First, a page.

Lecture+15 - Engineering 101 Engineering 101 Lecture 15...

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Unformatted text preview: Engineering 101 Engineering 101 Lecture 15 10/25/07 Static Variables, Scope, and Lifetime Quote of the Day Quote of the Day Our greatest glory is not in never falling, but in getting up every time we do. ­ Confucius Exam 2 Overview Exam 2 Overview Exam 2 Overview Exam 2 Overview 1024+256+64+32+4+1 = 1381 256+128+64+8+4 = 460 000000011001 010110011001 110001000111 + 1 = 110001001000 Exam 2 Overview Exam 2 Overview 8 35 29 16 Exam 2 Overview Exam 2 Overview -17 15 9 2 6 -6 -9 -16 14 8 1 5 -5 -8 Exam 2 Overview Exam 2 Overview Y 4 3 2 1 x == (y*2+10) || (10­y*2) X 2, 18 4, 16 6, 14 8, 12 Y 9 8 7 6 x == (y*2­10) || (30­y*2) X 8, 12 6, 14 4, 16 2, 18 Y X 5 0 20 y == 5 Y X 10 10 … 10 0 10 x == 10 Y X 4 10 … 10 0 10 x == 10 Exam 2 Overview int main() { ofstream outfile("graph.txt"); ofstream for (int y = 10; y >= 0; y--) { for for (int x = 0; x <= 20; x++) for if (y > 5) { if if ((x == y*2-10) || (x x == 10) == outfile << "X"; outfile else else outfile << "."; outfile } else if (y == 5) else outfile << "X"; outfile else { else if ((x == y*2+10) || (x if x == 10) == outfile << "X"; outfile else else outfile << "."; outfile } } outfile << endl; outfile } for (int y = 5; y > 0; y--) { for for (int x = 0; x <= 20; x++) for if (x == 10) if outfile << "X"; outfile else else outfile << "."; outfile } outfile << endl; outfile } outfile.close(); outfile.close(); return 0; return } { == 20 - (y*2-10)) || == 20 - (y*2+10)) || { And now for something a bit And now for something a bit different… Characters can be converted to integers. We denote char literals by enclosing them in single quotes like: ‘F’ There are a number of whitespace characters to denote spaces ‘ ’, tabs ‘\t’, newlines ‘\n’, etc. Last Lecture: char type holds Last Lecture: char type holds individual characters Last Lecture: Reading and Writing Last Lecture: Reading and Writing char’s Characters can be read in from input streams and written to output streams char c; cin >> c; cout << c << endl; Usually whitespace char’s are ignored during input unless you specifically turn this feature off. cin.unsetf(ios::skipws); Last Lecture: Overflow Example Last Lecture: Overflow Example Normally, at most seven fruits are displayed, regardless of the current screen, but since the level number is stored in a single byte, level 256 (100h) rolls over to 0h in the subroutine, and 256 fruit are drawn, corrupting the bottom of the screen and the entire right half of the maze. Usually when an identifier is declared the computer sets aside memory in which to store the associated data. The memory is then available for use. It can be read and altered during the course of the program. However, sometimes we may want to treat certain data specially. Modifications to the Modifications to the Usage of Data Constants Constants If you want a variable to never change in the context of the code you can define it to be a const const double speedoflight = 3e8; Note that const does not replace the type, but rather it modifies the data type. Aliases (References) Aliases (References) We can declare a new variable that is a stand­in for an other variable. double v = 5.0; double & w = v; cout << w << endl; The above code will print 5.0 because v and w are the same variable. Aliases (References) Aliases (References) We have already used such variables implicitly when we do pass­by­reference. We can make a reference that is a const. That means that the reference version cannot be changed. double v=5.0; const double & w = v; v = v + 1.0; w = w + 1.0; This can be useful for passing data without having to copy it, but also without allowing changes. Scope Scope Each identifier has a context in which it is meaningful. Outside that context it cannot be referred to or used. This context is called its scope. Scope Scope An identifier in a compound statement has local scope. It is in scope from the time it is declared to the end of the enclosing braces. A function parameter is in local scope from the beginning of the function body. Scope Scope void f ( double x) { int i = 1; cout << i << “ “; int j = 2; cout << j << endl; cout << x << endl; } x i j Scope Scope You cannot declare two identifiers with the same name on the same compound statement. You can declare an identifier with the same name in a different compound statement. If there are different possible identifiers that could be referred to, the most local version is always chosen. The less local versions are “hidden”. Scope Scope main () { int i = 5; { cout << i << endl; // This will print 5 int i = 2; cout << i << endl; // This will print 2 } } Lifetime Lifetime The lifetime is the span of time during which a particular data object can be accessed. For identifiers in a compound statement this lasts from the line of the declaration to the time when the closing brace for the compound statement is reached. Lifetime Lifetime The lifetime of parameters in functions or procedures is the time spent in the function or procedure body until control returns to the caller. When the lifetime expires the data object is returned to memory for general use. Referring to the identifier after this time can produce strange results. Global Constants Global Constants Some objects have local scope. A good example are functions and procedures themselves. You can make identifiers have global scope. This is a bad idea for non­constant identifiers, since they can change in a procedure or function without explicitly being passed in. int s=1, t=2; void swap(int& x, int& y){ cout << t << endl; int t = x; cout << t << endl; x=y; y=t; return; } int main () { swap(s,t); cout << s << ‘ ‘ << t << endl; return 1; } Scope and Lifetime Scope and Lifetime What does this program do? int s=1, t=2; void swap(int& x, int& y){ cout << t << endl; int t = x; cout << t << endl; x=y; y=t; return; } First s and t int main () are declared { swap(s,t); cout << s << ‘ ‘ << t << endl; return 1; } Scope Scope s 1 t 2 int s=1, t=2; void swap(int& x, int& y){ cout << t << endl; int t = x; cout << t << endl; x=y; y=t; return; } main( ) int main () begins { execution swap(s,t); cout << s << ‘ ‘ << t << endl; return 1; } Scope Scope s 1 main t 2 int s=1, t=2; void swap(int& x, int& y){ cout << t << endl; int t = x; cout << t << endl; x=y; y=t; return; } main calls int main () swap( s, t ) { swap(s,t); cout << s << ‘ ‘ << t << endl; return 1; } Scope Scope s 1 main swap t 2 int s=1, t=2; void swap(int& x, int& y){ cout << t << endl; int t = x; cout << t << endl; x=y; y=t; swap is passed return; s and t by } reference as int main () x and y { swap(s,t); cout << s << ‘ ‘ << t << endl; return 1; } Scope main s 1 t 2 Swap x y int s=1, t=2; void swap(int& x, int& y){ cout << t << endl; int t = x; cout << t << endl; x=y; y=t; swap prints t. return; But there is no } local “t” so it int main () prints global t { swap(s,t); cout <<s << ‘ ‘ << t << endl; return 1; } Scope s 1 main Swap x y t 2 t? cout 2 int s=1, t=2; void swap(int& x, int& y){ cout << t << endl; int t = x; cout << t << endl; x=y; y=t; return; Now a new local t } Is created and int main () a value is assigned { swap(s,t); cout << s << ‘ ‘ << t << endl; return 1; } Scope s 1 main Swap x t1 y t 2 cout 2 int s=1, t=2; void swap(int& x, int& y){ cout << t << endl; int t = x; cout << t << endl; x=y; y=t; return; swap prints t. } But this time int main () it prints local t { swap(s,t); cout << s << ‘ ‘ << t << endl; return 1; } Scope s 1 main Swap x t1 y t 2 cout 2 1 int s=1, t=2; void swap(int& x, int& y){ cout << t << endl; int t = x; cout << t << endl; x=y; y=t; return; Then x and y } Are swapped int main () { swap(s,t); cout << s << ‘ ‘ << t << endl; return 1; } Scope main s 2 t 2 Swap x t1 y cout 2 1 int s=1, t=2; void swap(int& x, int& y){ cout << t << endl; int t = x; cout << t << endl; x=y; y=t; return; Then x and y } Are swapped int main () { swap(s,t); cout << s << ‘ ‘ << t << endl; return 1; } Scope main s 2 t 1 Swap x t1 y cout 2 1 int s=1, t=2; void swap(int& x, int& y){ cout << t << endl; int t = x; cout << t << endl; x=y; y=t; return; The procedure } returns int main () { swap(s,t); cout << s << ‘ ‘ << t << endl; return 1; } Scope s 2 main Swap x t1 y t 1 cout 2 1 int s=1, t=2; void swap(int& x, int& y){ cout << t << endl; int t = x; cout << t << endl; x=y; y=t; Then, returning return; to the main the } global s and t are int main () printed { swap(s,t); cout << s << ‘ ‘ << t << endl; return 1; } Scope s 2 t 1 cout 2 1 21 What will be the What will be the 1st cout in the code? 1­ 2 10 2­ 2 12 3­ 5 10 4­ 3 13 What will be the What will be the 1st cout in the code? 1­ 2 10 2­ 2 12 3­ 5 10 4­ 3 13 What will be the What will be the 2nd cout in the code? 1­ 2 10 2­ 2 12 3­ 4 14 4­ 3 13 What will be the What will be the 2nd cout in the code? 1­ 2 10 2­ 2 12 3­ 4 14 4­ 3 13 What will be the What will be the 3rd cout in the code? 1­ 2 10 2­ 2 14 3­ 4 14 4­ 3 13 What will be the What will be the 3rd cout in the code? 1­ 2 10 2­ 2 14 3­ 4 14 4­ 3 13 #include <iostream> using namespace std; int a=5, b=10; void proc(int & a){ a = a + 1; b = b + 1; return; } int main(){ cout << a << “ “ << b << endl; proc(b); int a=2; cout << a << “ “ << b << endl; proc(a); cout << a << “ “ << b << endl; return 1; } Example 1 Example 1 Next Lecture Next Lecture Strings and Generic Types ...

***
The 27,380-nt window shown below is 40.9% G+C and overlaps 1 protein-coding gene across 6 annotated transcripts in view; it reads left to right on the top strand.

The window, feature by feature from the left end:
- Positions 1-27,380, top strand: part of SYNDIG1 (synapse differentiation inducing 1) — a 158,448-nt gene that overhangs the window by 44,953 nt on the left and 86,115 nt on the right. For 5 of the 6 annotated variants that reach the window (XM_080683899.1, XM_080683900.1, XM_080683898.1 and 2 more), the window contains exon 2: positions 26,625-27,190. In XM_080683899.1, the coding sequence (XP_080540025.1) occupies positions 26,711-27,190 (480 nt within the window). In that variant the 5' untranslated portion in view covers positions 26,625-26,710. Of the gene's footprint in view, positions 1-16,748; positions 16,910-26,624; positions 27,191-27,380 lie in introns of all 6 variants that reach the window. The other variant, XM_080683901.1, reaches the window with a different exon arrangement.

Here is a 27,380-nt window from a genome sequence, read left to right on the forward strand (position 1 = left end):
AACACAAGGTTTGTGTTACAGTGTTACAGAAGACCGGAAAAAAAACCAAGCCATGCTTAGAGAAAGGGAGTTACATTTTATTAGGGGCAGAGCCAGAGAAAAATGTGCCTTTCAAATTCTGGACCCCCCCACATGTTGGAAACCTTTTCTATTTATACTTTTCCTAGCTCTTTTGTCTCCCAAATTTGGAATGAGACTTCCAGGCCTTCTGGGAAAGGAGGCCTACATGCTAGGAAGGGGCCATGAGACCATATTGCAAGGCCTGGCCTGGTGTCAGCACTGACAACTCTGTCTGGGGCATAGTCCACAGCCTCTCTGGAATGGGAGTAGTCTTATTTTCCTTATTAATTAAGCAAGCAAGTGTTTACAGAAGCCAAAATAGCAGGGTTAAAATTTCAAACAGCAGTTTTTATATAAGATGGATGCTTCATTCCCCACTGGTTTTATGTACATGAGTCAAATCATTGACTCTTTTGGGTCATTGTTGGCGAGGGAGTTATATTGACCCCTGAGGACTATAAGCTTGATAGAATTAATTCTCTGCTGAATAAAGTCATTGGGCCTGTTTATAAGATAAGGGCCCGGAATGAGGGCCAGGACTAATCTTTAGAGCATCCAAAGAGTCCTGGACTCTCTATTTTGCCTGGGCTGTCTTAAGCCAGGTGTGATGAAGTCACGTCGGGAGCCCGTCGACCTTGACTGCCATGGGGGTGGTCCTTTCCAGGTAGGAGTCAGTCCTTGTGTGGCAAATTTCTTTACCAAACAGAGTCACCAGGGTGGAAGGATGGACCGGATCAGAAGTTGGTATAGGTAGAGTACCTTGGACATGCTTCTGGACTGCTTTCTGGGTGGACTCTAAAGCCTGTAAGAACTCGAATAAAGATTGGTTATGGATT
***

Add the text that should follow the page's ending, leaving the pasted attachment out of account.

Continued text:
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This note was uploaded on 03/12/2010 for the course ENGIN 101 taught by Professor Jeffringenberg during the Fall '07 term at University of Michigan.